Transgender Service Members Make A Statement On VMAs Red Carpet

Jillian Capewell

Days after President Donald Trumpsigned a memo banning transgender soldiers from enlisting in the military, several service members are making a statement on the MTV Video Music Awards red carpet.

The six members of the U.S. military attending Sunday night’s event are, per Billboard, Akira Wyatt (Navy Corpsman Petty Officer 3rd Class), Jennifer Peace (U.S. Army Captain), Logan B. Ireland (Air Force Staff Sergeant), Sterling James Crutcher (Air Force Airman First Class), Laila Ireland (retired Army veteran) and Brynn Tannehill (Former Navy Lt. Commander).

“Historically, the VMAs have been a huge platform for social issues that are currently happening, so being able to have that platform and share our stories is important to us,” Laila Ireland said to Billboard.

Logan B. Ireland spoke out earlier this summer after Trump’s tweets about his intention to ban transgender service members from serving.

“For the President to deny an able-bodied, fully qualified person the inherent right to raise their right hand and serve their country, potentially giving their own life for our freedoms, is doing this country an injustice,” he said at the time.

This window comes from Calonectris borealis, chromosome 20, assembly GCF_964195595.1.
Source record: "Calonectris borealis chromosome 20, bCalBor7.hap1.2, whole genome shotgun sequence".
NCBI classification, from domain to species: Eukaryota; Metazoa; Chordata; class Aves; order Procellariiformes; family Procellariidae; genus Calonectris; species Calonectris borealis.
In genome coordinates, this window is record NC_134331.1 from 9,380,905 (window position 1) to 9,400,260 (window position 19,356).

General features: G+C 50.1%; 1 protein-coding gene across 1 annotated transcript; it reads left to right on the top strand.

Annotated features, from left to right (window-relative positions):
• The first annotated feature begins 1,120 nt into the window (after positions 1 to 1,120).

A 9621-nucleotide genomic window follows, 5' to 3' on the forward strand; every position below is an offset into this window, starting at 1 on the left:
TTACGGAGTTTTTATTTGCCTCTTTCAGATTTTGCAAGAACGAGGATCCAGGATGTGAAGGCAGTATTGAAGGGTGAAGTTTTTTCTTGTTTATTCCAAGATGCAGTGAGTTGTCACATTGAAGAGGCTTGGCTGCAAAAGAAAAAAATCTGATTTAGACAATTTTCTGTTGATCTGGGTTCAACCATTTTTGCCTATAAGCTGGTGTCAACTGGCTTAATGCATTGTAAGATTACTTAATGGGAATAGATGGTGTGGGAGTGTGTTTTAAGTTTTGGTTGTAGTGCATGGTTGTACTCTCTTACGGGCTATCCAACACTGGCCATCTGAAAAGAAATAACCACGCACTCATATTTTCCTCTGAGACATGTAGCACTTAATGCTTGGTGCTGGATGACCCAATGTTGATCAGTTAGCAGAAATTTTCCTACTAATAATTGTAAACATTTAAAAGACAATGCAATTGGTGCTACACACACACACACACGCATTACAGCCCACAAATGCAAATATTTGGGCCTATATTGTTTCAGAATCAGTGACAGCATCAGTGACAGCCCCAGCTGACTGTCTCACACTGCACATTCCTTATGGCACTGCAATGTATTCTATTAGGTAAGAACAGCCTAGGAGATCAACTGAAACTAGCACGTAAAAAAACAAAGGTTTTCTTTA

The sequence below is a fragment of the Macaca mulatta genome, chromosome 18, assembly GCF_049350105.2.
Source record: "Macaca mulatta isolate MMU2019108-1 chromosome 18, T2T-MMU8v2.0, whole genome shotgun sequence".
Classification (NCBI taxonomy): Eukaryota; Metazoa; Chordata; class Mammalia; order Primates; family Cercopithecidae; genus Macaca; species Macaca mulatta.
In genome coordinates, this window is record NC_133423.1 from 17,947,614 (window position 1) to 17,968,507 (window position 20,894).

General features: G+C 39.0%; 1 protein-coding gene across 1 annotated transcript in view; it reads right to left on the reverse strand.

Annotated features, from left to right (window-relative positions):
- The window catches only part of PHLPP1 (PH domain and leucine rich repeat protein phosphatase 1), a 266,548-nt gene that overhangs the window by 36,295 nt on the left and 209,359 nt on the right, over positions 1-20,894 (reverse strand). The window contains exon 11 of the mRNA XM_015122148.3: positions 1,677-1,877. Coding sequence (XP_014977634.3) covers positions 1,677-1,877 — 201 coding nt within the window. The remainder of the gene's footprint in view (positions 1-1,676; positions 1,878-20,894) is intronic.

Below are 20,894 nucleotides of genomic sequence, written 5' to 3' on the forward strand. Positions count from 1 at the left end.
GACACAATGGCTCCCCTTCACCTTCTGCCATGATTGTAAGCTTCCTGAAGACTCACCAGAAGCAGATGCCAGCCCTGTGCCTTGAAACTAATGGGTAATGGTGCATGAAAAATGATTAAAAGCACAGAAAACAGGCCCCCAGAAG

Save for Brynn Tannehill, who was in uniform, the service members walked the VMAs red carpet Sunday night in jeans and black T-shirts identifying their military affiliation.

President of GLAAD Sarah Kate Ellis, center, with transgender members of the military at the VMAs: Sterling James Crutcher, Laila Ireland, Brynn Tannehill, Jennifer Peace, Akira Wyatt and Logan B. Ireland.

Aside from having an important presence on the red carpet at the event, the service members were also enjoying the star-studded award show, meeting celebrities who joined in their support of transgender troops.

Laila Ireland shared a photo of their red carpet passes before the event.

The network announced its invitation to transgender service members Friday, with MTV President Chris McCarthy saying in a statement, “Any patriot who is putting their own life at risk to fight for our freedom and stands for equality is a hero at MTV, and to young people everywhere.”

Tannehill, who served in the Navy for 17 years, said the invite “sends a clear and unambiguous message that we will not allow discrimination against trans people.”

  • This article originally appeared on HuffPost.